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Water Sensitive Cambridge sets up first retrofitted roadside rain gardens in city

By: Mike Scialom mike.scialom@iliffemedia.co.uk

Published: 17:25, 04 April 2024

Updated: 08:40, 05 April 2024

Water Sensitive Cambridge hosted a community planting event for Cambridge’s first retrofitted roadside rain gardens last week.

The pilot for the city’s rain gardens programme has turned three green verges at Fallowfield into vibrant mini-gardens by cutting two slots into the kerb, allowing rain water to flow in.

The first rain garden in Cambridge is dug in at Fallowfield. Insets: Yair Perry of Water Sensitive Cambridge, and the kerb cut-in                Pictures: Keith Heppell

The runoff infiltrates and recharges the ground water and allows urban habitats to flourish and, say Water Sensitive Cambridge co-founders Clara Todd and Yair Perry, the model is highly suitable to Cambridge’s current climate model of lots of rain over winter, and drought in the summer.

“This is our long awaited-pilot in turning a green verge into a rain verge,” said Yair of the site near the junction with Fen Road. “Last week we dug out trenches, filled them back up to below the road level, and cut slots in the kerb, so now runoff from the road flows into the gardens instead of down the drains.”

The making of a rain garden, the first in Cambridge, on Fallowfield. Picture: Mike ScialomMike Scialom

More than a dozen volunteers showed up near the home of Water Sensitive Cambridge co-founder Meg Clarke, and helped dig plants in along with Meg and James Murray-White, the fourth co-founder of the community interest company founded last year.

The organisation has been developing its ethos at Accelerate Cambridge, the Cambridge Judge Business School start-up programme.

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“It’s been a fantastic experience, being part of Accelerate Cambridge,” says Clara. “We have an ongoing relationship with Cambridge Judge Business School that includes regular coaching – it’s an interesting experience. They recognise we’ve got a unique offering and it’s helping us to develop other strands to our business but this – community development and treating water differently – is our soul.

Residents fom around Fallowfield during a community planting event in the three rain gardens installed last week by cutting gaps in the kerb edge, Yair Perry who created the idea. Picture: Keith Heppell

“The county council has been very supportive of rain gardens too. There’s a recognition that there are serious problems with the way we’ve been treating rain water – we can’t just let it drain off into the rivers, it needs to go into the ground. It’s the most important transition we can make at this point.”

Water Sensitive Cambridge hired a contractor to cut into the kerbside stone: there’s six such cuts on the three rain gardens in the Fallowfield pilot.

“With rain gardens you have to think ‘what happens to the water next?’” says Clara at the site on Good Friday. “We want to see these rain gardens all over Cambridge – hundreds of them. The pilot is to help us see how much it costs, what’s the simplest solution.

Judge Business School new cohort on the Cambridge Accelerate programme which includes Water Sensitive Cambridge, from left James Murray-White, Clara Todd and Yair Perry. Picture: Keith Heppell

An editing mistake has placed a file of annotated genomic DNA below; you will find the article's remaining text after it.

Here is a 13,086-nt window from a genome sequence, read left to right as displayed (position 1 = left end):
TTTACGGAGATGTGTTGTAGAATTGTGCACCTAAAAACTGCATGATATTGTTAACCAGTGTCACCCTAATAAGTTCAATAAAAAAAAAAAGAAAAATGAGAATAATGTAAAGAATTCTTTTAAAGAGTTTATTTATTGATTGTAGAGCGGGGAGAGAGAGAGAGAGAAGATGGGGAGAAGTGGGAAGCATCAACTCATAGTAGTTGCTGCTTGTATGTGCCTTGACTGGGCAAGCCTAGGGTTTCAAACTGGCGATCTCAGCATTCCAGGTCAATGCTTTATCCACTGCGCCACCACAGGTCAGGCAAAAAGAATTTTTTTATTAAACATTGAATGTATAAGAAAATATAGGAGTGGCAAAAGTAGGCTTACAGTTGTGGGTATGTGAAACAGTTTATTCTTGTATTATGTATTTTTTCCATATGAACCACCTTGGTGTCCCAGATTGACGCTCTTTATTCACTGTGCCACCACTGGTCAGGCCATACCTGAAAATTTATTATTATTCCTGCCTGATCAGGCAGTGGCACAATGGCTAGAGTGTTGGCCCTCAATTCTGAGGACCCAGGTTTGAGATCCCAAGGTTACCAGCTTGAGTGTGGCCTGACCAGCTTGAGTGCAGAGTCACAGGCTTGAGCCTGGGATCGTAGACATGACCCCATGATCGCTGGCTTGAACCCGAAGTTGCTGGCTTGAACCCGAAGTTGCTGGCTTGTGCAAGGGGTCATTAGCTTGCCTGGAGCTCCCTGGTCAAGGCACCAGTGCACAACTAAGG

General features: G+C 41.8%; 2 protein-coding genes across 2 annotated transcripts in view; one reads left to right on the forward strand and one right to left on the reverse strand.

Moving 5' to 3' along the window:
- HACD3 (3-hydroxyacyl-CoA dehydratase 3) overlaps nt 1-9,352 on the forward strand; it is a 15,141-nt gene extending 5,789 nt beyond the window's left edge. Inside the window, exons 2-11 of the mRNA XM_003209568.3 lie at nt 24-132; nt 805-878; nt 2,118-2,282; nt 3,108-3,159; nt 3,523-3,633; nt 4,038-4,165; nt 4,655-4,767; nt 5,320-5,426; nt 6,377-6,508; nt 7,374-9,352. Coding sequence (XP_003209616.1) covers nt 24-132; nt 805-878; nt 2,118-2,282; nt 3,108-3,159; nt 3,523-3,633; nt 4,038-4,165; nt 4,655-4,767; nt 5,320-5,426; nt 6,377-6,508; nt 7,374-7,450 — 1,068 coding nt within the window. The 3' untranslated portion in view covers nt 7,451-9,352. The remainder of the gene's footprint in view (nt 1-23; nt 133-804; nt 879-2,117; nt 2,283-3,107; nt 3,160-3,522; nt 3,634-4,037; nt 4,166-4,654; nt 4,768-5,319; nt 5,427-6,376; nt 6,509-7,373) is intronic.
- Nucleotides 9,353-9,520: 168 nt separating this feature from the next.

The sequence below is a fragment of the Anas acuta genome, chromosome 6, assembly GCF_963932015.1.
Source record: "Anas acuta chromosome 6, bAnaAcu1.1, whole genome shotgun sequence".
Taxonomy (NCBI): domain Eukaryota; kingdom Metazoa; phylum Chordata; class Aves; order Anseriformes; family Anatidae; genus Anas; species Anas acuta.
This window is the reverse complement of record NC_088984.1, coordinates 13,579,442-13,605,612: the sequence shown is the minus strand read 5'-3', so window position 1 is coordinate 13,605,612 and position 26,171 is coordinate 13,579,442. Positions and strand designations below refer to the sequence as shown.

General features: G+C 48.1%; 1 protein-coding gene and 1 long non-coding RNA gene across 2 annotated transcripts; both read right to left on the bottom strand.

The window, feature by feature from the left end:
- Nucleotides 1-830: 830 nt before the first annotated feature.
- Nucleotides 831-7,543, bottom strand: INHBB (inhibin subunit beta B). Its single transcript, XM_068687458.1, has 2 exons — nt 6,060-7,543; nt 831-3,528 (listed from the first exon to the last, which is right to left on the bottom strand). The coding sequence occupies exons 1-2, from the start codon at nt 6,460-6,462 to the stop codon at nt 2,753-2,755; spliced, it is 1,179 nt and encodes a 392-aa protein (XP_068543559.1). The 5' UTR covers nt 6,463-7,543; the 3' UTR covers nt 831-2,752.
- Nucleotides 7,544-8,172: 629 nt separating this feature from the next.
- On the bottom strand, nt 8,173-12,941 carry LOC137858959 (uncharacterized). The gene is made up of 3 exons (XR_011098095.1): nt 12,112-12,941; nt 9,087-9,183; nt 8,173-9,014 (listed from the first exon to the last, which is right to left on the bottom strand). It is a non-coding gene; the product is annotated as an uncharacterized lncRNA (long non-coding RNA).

“One of the costs is the cuts into the kerb. The slates [which guide the rain water from the road into the garden] were rescued from a skip. Darwin Nurseries has helped with the plants.

“The funding came from a River Cam CAN grant, which is funded by the National Lottery and is led by Cambridge Past Present & Future. They got the grant for a proposal, our pilot is one part of the proposal, the bid included Abbey People and CoFarm. We’ve been very lucky…”

Meg Clarke is delighted to see the plants being put in.

“We get quite frustrated because this area gets quite flooded in a real downpour,” she says. “The water comes out of this drain like a fountain.

Water Sensitive Cambridge pilot at Fallowfield - digging in

“We’ll keep an eye on the rain gardens and see what needs doing. This is the first one. It’s a prototype and hopefully it will be rolled out to other parts of Cambridge.”

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Executive councillor for planning, building control and infrastructure, Katie Thornburrow, said: “I think rain gardens are a great idea, and I can encourage them to be used when schemes come forward in a planning application.

“It is a much harder challenge to get existing roadside space altered to be a rain garden, and I think that Water Sensitive Cambridge have achieved something special. They have worked with residents, the county, ward councillors and the many people who love nature. It’s a great example of what can be achieved, and how this can be achieved too.”

The making of a rain garden, the first in Cambridge, on Fallowfield. Picture: Mike Scialom

Michael Grange, coach at the Accelerate Cambridge programme of the Entrepreneurship Centre at Cambridge Judge Business School, said: “Every venture on the Accelerate Cambridge programme is trying to do something extraordinary and Water Sensitive Cambridge is no exception. The team has made great progress with refining their value proposition, while continuing the valuable community outreach and engagement work they have such a passion for.

“At Cambridge Judge Entrepreneurship Centre, we’re delighted to support a venture delivering tangible benefits for Cambridge and its residents.”

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